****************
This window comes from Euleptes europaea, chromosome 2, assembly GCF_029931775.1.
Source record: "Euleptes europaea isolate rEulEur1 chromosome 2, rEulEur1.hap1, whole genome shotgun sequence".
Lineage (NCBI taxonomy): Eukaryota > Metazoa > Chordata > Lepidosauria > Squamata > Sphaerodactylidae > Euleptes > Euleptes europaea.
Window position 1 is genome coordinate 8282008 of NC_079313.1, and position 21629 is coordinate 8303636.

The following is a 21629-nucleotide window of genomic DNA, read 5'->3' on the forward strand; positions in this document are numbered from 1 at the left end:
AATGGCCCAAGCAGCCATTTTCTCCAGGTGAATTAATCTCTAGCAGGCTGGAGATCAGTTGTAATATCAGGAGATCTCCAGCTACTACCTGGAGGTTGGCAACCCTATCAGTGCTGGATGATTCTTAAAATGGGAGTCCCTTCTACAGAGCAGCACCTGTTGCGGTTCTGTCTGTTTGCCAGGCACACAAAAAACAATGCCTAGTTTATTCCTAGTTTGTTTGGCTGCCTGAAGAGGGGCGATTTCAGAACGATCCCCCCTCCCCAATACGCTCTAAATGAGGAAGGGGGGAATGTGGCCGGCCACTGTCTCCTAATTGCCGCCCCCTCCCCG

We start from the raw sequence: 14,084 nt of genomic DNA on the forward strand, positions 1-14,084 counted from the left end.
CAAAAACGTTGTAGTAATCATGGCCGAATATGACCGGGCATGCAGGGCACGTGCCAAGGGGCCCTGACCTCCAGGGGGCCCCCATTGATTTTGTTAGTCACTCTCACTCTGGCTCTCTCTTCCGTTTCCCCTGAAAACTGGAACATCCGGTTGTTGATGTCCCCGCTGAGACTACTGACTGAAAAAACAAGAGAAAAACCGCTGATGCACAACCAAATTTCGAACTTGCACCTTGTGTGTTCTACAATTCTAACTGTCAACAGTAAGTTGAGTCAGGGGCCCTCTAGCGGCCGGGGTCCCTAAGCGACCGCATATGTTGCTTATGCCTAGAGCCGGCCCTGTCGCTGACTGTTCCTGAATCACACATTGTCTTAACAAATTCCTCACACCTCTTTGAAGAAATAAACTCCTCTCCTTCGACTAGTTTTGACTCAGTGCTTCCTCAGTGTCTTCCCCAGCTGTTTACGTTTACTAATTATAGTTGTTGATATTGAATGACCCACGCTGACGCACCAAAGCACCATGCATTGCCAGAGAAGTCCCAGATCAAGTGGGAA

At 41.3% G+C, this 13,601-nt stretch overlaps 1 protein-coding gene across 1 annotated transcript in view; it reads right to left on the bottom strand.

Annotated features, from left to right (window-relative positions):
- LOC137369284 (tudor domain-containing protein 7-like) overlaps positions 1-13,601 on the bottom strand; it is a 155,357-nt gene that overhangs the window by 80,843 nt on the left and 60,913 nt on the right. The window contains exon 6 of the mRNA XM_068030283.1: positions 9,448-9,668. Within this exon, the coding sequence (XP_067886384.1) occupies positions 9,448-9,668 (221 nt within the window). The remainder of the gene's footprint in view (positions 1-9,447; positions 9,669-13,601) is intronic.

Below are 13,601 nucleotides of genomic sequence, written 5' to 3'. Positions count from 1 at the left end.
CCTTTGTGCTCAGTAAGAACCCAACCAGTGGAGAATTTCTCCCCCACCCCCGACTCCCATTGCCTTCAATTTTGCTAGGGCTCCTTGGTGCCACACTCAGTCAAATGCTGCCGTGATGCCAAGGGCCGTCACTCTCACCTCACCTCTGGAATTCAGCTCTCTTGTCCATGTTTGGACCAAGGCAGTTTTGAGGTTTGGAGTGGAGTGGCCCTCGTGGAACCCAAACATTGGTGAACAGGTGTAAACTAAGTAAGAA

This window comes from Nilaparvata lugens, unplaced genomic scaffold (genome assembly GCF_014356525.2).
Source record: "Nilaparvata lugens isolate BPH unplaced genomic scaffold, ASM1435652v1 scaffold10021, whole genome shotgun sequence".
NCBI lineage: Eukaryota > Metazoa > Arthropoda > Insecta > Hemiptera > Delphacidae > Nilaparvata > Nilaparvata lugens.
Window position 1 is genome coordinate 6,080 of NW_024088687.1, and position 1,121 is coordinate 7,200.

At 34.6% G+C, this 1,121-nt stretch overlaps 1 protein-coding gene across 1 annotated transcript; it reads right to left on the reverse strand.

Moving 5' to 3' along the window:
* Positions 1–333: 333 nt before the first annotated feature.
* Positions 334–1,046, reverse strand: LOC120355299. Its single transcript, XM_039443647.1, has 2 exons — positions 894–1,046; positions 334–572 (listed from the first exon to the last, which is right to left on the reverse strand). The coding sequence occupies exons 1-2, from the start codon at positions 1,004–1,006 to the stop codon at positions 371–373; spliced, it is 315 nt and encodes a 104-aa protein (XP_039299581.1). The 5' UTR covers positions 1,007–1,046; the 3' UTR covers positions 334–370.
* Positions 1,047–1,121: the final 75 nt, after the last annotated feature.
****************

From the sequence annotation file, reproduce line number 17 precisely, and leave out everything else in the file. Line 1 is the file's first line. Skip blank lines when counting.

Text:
Window position 1 is genome coordinate 6,080 of NW_024088687.1, and position 1,121 is coordinate 7,200.